Wiping out Mr. Hyde - Fighting macrophages that foster immune escape and tumour growth
Macrophages in the human body have two faces. They are large, specialized immune cells that normally act as the first line of defence in protecting the body from infection. As soon as they recognize invaders – in this case cancer cells – as “foreign,” they engulf and destroy them. They also secrete chemicals which call in an attack on the invaders from the immune system.
However, if these defenders come under the influence of malignant cancer cells, they then turn into a sort of molecular “Mr. Hyde.”
Macrophages are lured in by tumours, where they are reprogrammed by the chemical microenvironment to become what are known as tumour-associated macrophages (TAMs) that actively foster tumour growth.
Chemical messengers called cytokines, secreted by the TAMs under the oxygen-deficient conditions within the tumour, promote the formation of new blood vessels that supply the tumour. The TAMs also play a role in the suppression of killer T cells, which normally attack cancerous cells. If that wasn’t enough, in an especially malicious twist, proteins that are produced by TAMs help to shield the tumour from the effects of chemo- and radiation therapy. They also contribute to the spread of metastases throughout the body.
A team headed by Carola Ries, Senior Principal Scientist at the Roche Innovation Center in Penzberg, Germany, is involved in research and early development of investigating the role of TAMs in the tumour environment, as well as analysing how TAMs that have infiltrated the tumour can be wiped out.
A specific protein called colony stimulating factor 1 or CSF1, which is overproduced in many types of solid tumours, binds to the CSF1 receptor (CSF1R) on the surface of macrophages. This binding attracts the macrophages to the tumour and boosts their proliferation within the tumour environment. “Our goal is to find ways to stop that interaction and hence the generation of TAMs,” says Carola. “We need to ensure that the CSF1 receptor is no longer activated in order to turn off and ultimately kill these misdirected macrophages.”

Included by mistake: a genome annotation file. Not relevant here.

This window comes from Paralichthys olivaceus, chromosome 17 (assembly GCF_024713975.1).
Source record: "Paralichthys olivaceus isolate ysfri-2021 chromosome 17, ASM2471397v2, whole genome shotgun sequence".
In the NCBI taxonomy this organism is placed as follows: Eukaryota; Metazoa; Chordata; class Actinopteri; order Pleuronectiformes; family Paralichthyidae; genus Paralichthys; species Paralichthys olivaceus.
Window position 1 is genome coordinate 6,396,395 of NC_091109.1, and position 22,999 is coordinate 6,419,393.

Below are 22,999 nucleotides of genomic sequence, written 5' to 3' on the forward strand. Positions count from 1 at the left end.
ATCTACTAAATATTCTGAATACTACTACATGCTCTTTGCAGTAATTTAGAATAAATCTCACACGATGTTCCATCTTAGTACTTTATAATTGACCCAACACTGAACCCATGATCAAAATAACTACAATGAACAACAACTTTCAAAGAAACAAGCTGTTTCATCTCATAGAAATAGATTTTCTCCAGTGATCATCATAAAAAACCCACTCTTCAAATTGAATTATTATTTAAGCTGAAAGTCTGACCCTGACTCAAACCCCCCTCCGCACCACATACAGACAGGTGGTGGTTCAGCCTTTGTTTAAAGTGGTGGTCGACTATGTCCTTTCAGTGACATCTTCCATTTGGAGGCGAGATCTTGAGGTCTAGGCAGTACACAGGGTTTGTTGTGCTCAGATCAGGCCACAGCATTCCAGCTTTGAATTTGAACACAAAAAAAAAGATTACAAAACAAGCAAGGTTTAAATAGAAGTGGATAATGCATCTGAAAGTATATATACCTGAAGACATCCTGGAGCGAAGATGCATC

“Cancer has found many ways to evade established therapies such as chemotherapy,” says Dominik Rüttinger, Clinical Leader for Translational Medicine at the Roche Innovation Centre in Penzberg. “While initial preclinical results have been promising, we are not so presumptuous as to assume that tumours would disappear from the depletion of TAMs alone. We believe that approaches that target TAMs could – and ideally should – be combined with others to achieve clinically optimal results,” says Dominik.
The potential of TAM inhibition could be high. It could potentially help overcome resistance to chemo- and radiation therapy, one of the biggest problems in cancer management. TAMs, taken into molecular custody by cancer cells, secrete proteins such as MMP9 or cathepsins that can shield tumours from the toxic therapies. By blocking that process, the tumour could be made vulnerable to them once again.
Another potential approach to TAM inhibition would involve blocking the CSF1 receptor in addition to blocking the receptors responsible for the growth of new blood vessels. TAMs usually promote this process (called angiogenesis), so blocking it could help normalize the tumour’s nutrient supply chain.
A third potential approach could lie in reversing the multiple mechanisms that tumour cells use to evade an immune attack at the same time. For example, so-called immune checkpoint inhibitors expressed on the surface of immune cells are necessary in healthy individuals to keep those cells in check, and hence guard against an over-reactive immune system, or autoimmunity. Some cancers, however, use those same checkpoint inhibitors to hide themselves from the immune system. In these patients the blocked immune response has to be turned on again by targeting those checkpoint inhibitors. Simultaneous CSF1 receptor blockade may enhance the effect of the re-activated immune response.
Research is progressing fast on the role of TAMs in the tumour microenvironment, so what failed in Robert Louis Stevenson’s famous novel could succeed in oncology: the team hopes to potentially gain control over Mr. Hyde and thus take a further step towards the development of more effective cancer therapies.